MailGuard 27 November 2023 10:08:47 AEDT 20 MIN READ


This year, ‘Scams Awareness Week’ is spotlighting impersonation scams, and the ACCC and ScamWatch are promoting the theme 'Who's really there?'. 


And, in the case of email scams, how do you know if an email is real or fake? Can you spot a hoax? A bad actor hiding in plain sight in your inbox? A wolf in sheep’s clothing so to speak.



Impersonation scams come in all shapes and sizes. They’re where scammers pose as the brands or people that are most familiar to us. Those trusted businesses that we know and love, or as friends, family, or work colleagues, aiming to steal money, personal information or sensitive credentials that might provide access to vital assets or data.

ScamWatch define impersonation scams as 'where scammers pretend to be trusted businesses, friends or family to steal your money or personal information. Impersonation scammers can reach you on all mediums such as text message, websites, social media, email and phone calls. Scammers often pretend to be government officials, well-known companies, charities, celebrities, law enforcement or even family and friends.'

They are essentially the good old-fashioned con-artist, but in today’s digital age they take advantage of all that technology offers to deceive you. It may be in the form of an SMS text message, as a fake website or eCommerce portal, on social media, as a phone call, or of course via email. Or it may even be a combination.

Scammers can even pretend to be government officials, charities, celebrities or law enforcement. Sadly, they have no moral barriers, and are willing to do whatever it takes to penetrate your defences.

Let’s look at some of the more common forms of impersonation employed in email scams.

1. Phishing Attacks (Or vishing, smishing, quishing, and other variants)

Phishing attacks are the ultimate form of impersonation, and probably the most prolific. They’re when someone sends you an email pretending to be someone else. Typically, they’re impersonating a well-known and trusted brand or service, like an energy company, a bank or finance company, a phone company, a parcel delivery service, a government agency or provider, or a streaming platform like Netflix. Try to think of something you can’t live without, and that company is likely to be spoofed in a phishing attack.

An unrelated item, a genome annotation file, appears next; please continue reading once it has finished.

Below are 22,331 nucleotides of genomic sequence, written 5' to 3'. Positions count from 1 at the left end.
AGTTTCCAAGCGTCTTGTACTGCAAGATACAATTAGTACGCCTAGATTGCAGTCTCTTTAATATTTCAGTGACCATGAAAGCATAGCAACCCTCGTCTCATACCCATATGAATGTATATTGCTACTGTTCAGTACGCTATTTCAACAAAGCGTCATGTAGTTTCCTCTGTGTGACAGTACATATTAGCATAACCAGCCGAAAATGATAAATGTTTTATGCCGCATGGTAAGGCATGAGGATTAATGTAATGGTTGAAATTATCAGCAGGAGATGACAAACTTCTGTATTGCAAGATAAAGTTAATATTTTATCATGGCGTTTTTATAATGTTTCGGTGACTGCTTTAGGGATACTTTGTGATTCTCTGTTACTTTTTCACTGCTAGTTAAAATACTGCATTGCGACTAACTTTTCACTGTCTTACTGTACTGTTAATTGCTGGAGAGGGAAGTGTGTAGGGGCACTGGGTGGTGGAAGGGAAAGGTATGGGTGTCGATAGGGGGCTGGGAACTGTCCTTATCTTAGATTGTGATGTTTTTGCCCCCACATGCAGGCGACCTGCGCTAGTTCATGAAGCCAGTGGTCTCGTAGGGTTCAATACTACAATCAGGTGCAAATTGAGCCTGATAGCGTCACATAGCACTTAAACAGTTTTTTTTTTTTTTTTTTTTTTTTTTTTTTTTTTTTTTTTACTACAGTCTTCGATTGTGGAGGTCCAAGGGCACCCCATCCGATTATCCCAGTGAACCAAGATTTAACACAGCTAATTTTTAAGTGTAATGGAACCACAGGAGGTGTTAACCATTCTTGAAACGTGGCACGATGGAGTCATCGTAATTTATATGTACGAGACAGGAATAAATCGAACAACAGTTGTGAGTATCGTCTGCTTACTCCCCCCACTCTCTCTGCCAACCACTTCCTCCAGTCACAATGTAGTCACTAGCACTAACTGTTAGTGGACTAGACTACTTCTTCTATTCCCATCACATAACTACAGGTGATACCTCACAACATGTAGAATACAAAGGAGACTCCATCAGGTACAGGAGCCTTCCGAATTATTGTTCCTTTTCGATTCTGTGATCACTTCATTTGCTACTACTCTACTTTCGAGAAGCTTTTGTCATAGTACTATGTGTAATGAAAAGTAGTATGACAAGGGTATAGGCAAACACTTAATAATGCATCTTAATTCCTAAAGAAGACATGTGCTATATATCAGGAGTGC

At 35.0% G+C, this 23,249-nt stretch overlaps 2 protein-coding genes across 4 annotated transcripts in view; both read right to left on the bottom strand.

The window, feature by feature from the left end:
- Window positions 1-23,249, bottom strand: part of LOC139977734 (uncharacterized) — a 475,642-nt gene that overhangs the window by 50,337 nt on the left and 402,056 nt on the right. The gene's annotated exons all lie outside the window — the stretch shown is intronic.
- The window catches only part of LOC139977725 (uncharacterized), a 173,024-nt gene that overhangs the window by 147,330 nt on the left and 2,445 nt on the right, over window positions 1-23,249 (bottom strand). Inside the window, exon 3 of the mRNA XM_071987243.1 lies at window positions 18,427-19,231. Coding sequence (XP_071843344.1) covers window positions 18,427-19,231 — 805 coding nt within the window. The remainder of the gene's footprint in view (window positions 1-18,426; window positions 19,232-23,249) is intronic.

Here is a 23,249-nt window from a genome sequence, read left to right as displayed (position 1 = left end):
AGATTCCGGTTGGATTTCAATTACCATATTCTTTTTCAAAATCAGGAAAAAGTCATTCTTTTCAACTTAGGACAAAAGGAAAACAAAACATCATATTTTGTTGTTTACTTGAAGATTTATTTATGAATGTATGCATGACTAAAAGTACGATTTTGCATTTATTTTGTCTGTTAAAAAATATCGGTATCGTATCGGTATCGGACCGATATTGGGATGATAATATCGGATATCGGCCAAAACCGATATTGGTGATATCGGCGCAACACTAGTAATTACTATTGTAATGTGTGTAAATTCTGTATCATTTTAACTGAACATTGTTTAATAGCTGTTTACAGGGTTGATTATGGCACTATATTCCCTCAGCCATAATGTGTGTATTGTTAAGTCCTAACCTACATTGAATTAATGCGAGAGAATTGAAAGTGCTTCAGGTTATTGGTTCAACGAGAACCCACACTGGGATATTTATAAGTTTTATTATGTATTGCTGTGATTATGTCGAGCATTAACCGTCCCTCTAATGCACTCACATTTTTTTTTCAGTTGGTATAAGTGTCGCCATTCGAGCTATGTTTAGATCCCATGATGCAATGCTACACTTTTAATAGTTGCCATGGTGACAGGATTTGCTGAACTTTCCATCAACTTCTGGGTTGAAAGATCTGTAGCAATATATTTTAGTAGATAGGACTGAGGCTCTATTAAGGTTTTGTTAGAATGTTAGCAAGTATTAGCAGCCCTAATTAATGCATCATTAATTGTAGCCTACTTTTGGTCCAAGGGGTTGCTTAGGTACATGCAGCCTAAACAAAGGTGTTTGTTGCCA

They generally come as an email, although there are a range if variants, forms of phishing like smishing which is phishing using SMS messages, or quishing, which is phishing with embedded QR codes. Bad guys will use whatever it takes to try and optimise their campaigns.

Tell-tale signs of a scam are grammatical errors, however the rise of AI services like ChatGPT means that those easy giveaways are occurring less frequently.

They will also normally include some kind of urgent call to action, like that your electricity is about to be cut off, or that your Netflix subscription is about to be cancelled. Or conversely, they may tout good news like a generous tax return or reimbursement. All just a click away.

Once you’ve taken the bait and clicked the link, they will direct you to a phishing site. It’s a landing page or website designed to look like the company that they’re spoofing, and those pages can be very convincing replicas.



Phishing sites are designed to harvest your sensitive credentials, like credit card details, personal identity information like your name, address and date of birth, and/or your username and passwords. They may even send you a false verification link to capture the SMS verification number that you have received on your mobile from a legitimate service, so that they can complete transactions using the information that you have inadvertently disclosed.

Scammers will try to capture all of that information, or just part of it, then they may marry it up with a database that they have stolen elsewhere to launch follow on attacks that are even more sophisticated, to compromise your accounts, to process fraudulent card transactions, or they may simply sell your information on to the highest bidder on the dark web.

2. CEO Fraud or Whaling

CEO Fraud, sometimes known as Whaling, are targeted email scams where the cybercriminals impersonate a high-ranking executive within your organisation in an attempt to exercise their authority and influence to trick and coerce employees. In that case, to be clear, the person that the scammers are spoofing could also be a CFO or Financial Controller, or a VP or other person of high status in your org.